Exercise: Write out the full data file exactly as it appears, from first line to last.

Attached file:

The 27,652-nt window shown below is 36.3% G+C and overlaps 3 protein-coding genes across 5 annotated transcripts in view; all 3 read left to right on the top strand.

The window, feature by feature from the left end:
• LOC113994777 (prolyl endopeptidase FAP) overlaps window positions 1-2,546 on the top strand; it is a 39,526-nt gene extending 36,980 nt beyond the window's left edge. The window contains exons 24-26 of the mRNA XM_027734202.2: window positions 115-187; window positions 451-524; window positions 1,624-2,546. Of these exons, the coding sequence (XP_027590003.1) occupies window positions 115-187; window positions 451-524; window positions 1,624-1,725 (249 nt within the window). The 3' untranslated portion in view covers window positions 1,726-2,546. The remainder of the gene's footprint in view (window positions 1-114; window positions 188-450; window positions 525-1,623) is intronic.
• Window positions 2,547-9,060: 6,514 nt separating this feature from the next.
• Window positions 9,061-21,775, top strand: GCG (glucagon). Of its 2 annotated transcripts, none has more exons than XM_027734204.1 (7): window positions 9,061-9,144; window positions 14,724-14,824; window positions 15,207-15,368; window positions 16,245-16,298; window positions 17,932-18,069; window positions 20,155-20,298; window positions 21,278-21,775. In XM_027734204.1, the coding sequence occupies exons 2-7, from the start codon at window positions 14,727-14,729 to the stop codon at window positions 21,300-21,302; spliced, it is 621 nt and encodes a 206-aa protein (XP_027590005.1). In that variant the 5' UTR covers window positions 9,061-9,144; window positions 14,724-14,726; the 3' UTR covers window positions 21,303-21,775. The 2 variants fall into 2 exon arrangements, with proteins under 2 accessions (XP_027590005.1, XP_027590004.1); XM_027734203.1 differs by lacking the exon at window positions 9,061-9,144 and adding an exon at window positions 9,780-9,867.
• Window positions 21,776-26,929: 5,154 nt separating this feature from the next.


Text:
The 27,652-nt window shown below is 36.3% G+C and overlaps 3 protein-coding genes across 5 annotated transcripts in view; all 3 read left to right on the top strand.

The window, feature by feature from the left end:
• LOC113994777 (prolyl endopeptidase FAP) overlaps window positions 1-2,546 on the top strand; it is a 39,526-nt gene extending 36,980 nt beyond the window's left edge. The window contains exons 24-26 of the mRNA XM_027734202.2: window positions 115-187; window positions 451-524; window positions 1,624-2,546. Of these exons, the coding sequence (XP_027590003.1) occupies window positions 115-187; window positions 451-524; window positions 1,624-1,725 (249 nt within the window). The 3' untranslated portion in view covers window positions 1,726-2,546. The remainder of the gene's footprint in view (window positions 1-114; window positions 188-450; window positions 525-1,623) is intronic.
• Window positions 2,547-9,060: 6,514 nt separating this feature from the next.
• Window positions 9,061-21,775, top strand: GCG (glucagon). Of its 2 annotated transcripts, none has more exons than XM_027734204.1 (7): window positions 9,061-9,144; window positions 14,724-14,824; window positions 15,207-15,368; window positions 16,245-16,298; window positions 17,932-18,069; window positions 20,155-20,298; window positions 21,278-21,775. In XM_027734204.1, the coding sequence occupies exons 2-7, from the start codon at window positions 14,727-14,729 to the stop codon at window positions 21,300-21,302; spliced, it is 621 nt and encodes a 206-aa protein (XP_027590005.1). In that variant the 5' UTR covers window positions 9,061-9,144; window positions 14,724-14,726; the 3' UTR covers window positions 21,303-21,775. The 2 variants fall into 2 exon arrangements, with proteins under 2 accessions (XP_027590005.1, XP_027590004.1); XM_027734203.1 differs by lacking the exon at window positions 9,061-9,144 and adding an exon at window positions 9,780-9,867.
• Window positions 21,776-26,929: 5,154 nt separating this feature from the next.